I also picked up a couple of the Black Label petite lanceros. Funny, I thought I had some of the Black Label robustos in my humidor, but to my surprise and delight, it turns out they were actually Family Series Miami Babes, which I selected for my evening walk after the snow stopped. Now, if I had to do it again (and fortunately I will be able to), I would have selected a different cigar for this wintery spring evening. The Babe (5¼ x 50) is made in Miami at El Titan de Bronze, wrapped in Ecuador Corojo 98, an Ecuador Habano binder and Nicaraguan fillers. This is a refined and sophisticated smoke, with delicate flavors that would probably have been better represented in more comfortable surroundings. You can bet I’ve learned my lesson, and the other cigars in this line that I am fortunate enough to posses will be smoked in as close to ideal circumstances as possible. I’ve smoked very few of the Family Series, it’s just hard for me to open my wallet that wide, but I think they are worth it for a special occasion cigar, very well made and delicious.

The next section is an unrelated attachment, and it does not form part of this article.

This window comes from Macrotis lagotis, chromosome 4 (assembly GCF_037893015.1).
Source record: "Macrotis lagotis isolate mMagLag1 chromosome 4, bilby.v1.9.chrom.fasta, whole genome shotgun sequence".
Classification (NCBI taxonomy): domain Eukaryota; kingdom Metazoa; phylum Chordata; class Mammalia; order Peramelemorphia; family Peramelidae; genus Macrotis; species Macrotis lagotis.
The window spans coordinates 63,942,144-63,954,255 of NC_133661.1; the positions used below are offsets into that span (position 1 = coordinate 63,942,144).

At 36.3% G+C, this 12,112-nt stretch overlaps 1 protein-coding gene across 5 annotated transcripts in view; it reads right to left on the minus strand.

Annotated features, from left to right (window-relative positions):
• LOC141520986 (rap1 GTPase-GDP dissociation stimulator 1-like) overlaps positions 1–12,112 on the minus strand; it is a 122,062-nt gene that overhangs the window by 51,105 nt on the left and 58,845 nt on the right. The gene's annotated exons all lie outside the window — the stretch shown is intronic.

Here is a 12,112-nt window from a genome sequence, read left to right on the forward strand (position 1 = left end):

I’m going to vent, and this isn’t going to go over well with a certain local (to me) cigar store chain, but I can’t hold it in. Said local chain has a show they do on local cable access (and YouTube) that is really terrible. I love the idea of having some cigar programming on mainstream media, don’t get me wrong, but it has to be of a sufficient quality, in both content and video/audio, to promote the cigar culture. Bufoonery, bad information (for instance, pulling a cigar out of a tube and explaining the white fuzzy blotches as plume instead of the mold that it obviously is) and simple things like a patron eating in the lounge outside of the room the show is recorded in don’t present the cigar culture positively. I was suffering through an episode last night and, thankfully, just as one of the presenters was showing one of the store specials and explaining that a particular cigar was not to her liking, the screen went blank and after waiting a few minutes I moved on to something entertaining. It would be one thing if this were only online where the audience would be largely cigar-geek types, but this is going out to the general public, who will either be mis-informed by watching it, or turned off by the off-color, juvenile comments and jokes. I don’t watch it because I can’t take it (and I’ve been invited to be on the show, that probably won’t happen again…). I could hold my tongue no longer.
That’s all for now, until the next time,